Integrating Environmental Health and Electronic Health Information Using GIS Tools

March 31, 2022

ASTHO has been exploring how using GIS and data visualization tools can improve traditional public health work. In a related effort, ASTHO convened environmental health and informatics staff, and GIS leaders from state and territorial health agencies (S/THAs) to discuss these topics further with GIS subject matter experts from other public and private organizations. This brief shares several expert use cases for visualizing and integrating environmental health and electronic health information with the assistance of GIS tools to improve public health decision making. For context, “electronic health information” comprehensively covers any electronic health data or information sources, including electronic health records (EHRs).

Expert Innovative Use Cases

South Carolina Uses Citizen-Reported Location Data to Inform Investigation

The South Carolina Department of Health and Environmental Control collected citizen reports of odor locations using an electronic web-based form. They used GIS tools to map these reports, which informed the placement of stationary monitors for contaminant concentration quantification. The state paired this investigation with syndromic surveillance data and found no negative health outcomes associated with the reported odors.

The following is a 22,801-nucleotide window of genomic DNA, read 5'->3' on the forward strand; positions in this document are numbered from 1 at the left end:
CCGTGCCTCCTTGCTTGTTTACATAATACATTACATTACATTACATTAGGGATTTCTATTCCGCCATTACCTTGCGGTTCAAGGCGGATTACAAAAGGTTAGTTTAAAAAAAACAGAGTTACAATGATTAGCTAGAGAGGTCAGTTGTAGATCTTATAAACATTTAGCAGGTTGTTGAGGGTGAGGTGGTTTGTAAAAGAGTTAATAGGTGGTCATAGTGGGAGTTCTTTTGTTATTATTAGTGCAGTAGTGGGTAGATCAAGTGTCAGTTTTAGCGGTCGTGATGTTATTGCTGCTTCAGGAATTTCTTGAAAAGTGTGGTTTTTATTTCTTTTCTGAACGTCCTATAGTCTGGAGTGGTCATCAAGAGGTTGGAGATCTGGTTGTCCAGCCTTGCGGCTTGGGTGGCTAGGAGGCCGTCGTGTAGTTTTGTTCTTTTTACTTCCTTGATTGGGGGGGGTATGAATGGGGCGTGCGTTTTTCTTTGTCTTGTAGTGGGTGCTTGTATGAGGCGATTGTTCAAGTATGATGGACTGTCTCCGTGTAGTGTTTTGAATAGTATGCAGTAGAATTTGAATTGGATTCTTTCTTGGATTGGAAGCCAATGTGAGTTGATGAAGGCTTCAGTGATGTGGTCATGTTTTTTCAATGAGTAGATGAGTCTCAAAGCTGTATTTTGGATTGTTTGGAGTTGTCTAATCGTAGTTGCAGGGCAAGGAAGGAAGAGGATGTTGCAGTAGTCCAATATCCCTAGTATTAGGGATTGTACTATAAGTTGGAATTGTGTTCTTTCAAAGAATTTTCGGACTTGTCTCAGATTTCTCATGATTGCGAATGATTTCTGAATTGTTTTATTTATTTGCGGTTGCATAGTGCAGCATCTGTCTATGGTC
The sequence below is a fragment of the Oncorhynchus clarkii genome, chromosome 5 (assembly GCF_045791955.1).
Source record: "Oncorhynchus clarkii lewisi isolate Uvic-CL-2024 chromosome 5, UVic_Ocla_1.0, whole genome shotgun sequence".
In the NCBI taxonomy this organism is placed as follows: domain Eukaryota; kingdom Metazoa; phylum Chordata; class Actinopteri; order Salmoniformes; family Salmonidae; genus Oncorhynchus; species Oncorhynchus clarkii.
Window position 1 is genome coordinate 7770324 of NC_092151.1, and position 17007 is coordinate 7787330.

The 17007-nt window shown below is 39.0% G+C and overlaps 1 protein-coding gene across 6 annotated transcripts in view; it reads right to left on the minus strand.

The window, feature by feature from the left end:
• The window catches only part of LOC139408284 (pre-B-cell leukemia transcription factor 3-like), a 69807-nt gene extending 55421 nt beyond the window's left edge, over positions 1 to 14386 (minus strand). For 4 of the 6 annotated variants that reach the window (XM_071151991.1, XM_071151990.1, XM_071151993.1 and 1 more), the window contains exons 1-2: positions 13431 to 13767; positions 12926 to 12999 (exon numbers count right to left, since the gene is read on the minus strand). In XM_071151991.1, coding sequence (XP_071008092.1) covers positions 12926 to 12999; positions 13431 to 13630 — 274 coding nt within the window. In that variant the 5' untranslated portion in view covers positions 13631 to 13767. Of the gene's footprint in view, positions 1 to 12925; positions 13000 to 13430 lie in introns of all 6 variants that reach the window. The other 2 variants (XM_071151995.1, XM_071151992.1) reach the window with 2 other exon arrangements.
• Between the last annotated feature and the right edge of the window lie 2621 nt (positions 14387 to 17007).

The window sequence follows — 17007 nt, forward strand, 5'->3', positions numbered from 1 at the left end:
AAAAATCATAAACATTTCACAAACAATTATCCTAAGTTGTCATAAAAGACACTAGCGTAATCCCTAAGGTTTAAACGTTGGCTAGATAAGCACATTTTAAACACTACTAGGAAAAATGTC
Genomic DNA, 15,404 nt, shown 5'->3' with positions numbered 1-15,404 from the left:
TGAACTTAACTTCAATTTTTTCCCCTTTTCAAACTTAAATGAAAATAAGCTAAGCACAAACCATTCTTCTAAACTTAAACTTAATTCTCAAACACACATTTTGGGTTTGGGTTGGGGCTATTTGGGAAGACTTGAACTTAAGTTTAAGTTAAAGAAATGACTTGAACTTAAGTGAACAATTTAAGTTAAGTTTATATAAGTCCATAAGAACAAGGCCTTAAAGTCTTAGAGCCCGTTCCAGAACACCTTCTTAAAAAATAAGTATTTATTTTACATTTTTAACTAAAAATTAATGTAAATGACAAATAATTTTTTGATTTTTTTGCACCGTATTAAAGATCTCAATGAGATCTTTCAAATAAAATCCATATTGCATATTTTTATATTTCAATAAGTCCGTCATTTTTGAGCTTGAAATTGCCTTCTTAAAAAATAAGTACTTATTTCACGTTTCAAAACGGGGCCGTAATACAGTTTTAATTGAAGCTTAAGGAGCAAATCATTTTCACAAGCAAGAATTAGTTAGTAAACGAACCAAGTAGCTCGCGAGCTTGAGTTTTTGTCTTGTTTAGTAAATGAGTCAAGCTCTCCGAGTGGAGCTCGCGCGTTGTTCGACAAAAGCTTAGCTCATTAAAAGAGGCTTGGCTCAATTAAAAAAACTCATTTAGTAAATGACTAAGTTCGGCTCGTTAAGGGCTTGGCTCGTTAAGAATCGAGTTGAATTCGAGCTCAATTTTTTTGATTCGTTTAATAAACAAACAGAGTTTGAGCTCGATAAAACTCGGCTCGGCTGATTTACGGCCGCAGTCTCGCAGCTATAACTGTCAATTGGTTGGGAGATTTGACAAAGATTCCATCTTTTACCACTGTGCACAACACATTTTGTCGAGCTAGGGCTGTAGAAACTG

Esri, Partners Pilot “Near Real-Time” Data Sharing

Esri participated in a pilot project working with government, global standards organizations, and leading healthcare information technology companies. The goal was to develop standards and a workflow to extract healthcare resource utilization data from a variety of systems (including EHRs), ensure their interoperability, and make “near real-time information” available for use in various scenarios in a visual, geographic-focused format.

While this type of data sharing and visualization occurs routinely, it is through manual processes. In the future, this work will enable real-time integrations, providing a platform to combine environmental, clinical, and other social and cultural determinants of health data to inform a data-driven response by public health and emergency management authorities.

Children’s Hospital of Philadelphia (CHOP) Helps Areas with Above Average Asthma Rates

CHOP’s program, Healthier Together, aims to better children’s health outcomes by improving elements associated with the social determinants of health. Their Community Asthma Prevention Program Plus (CAPP+), one of the focus programs within Healthier Together, uses GIS tools to identify and visualize asthma prevalence in West Philadelphia, where “approximately one in four children…have asthma.” They also use hospital emergency department data to focus CAPP+ activities.

As part of CAPP+, CHOP partners with the Philadelphia Housing Development Corporation to deliver home fixes and alterations to residents to eliminate common in-home asthma stressors, ultimately improving children’s health and wellbeing.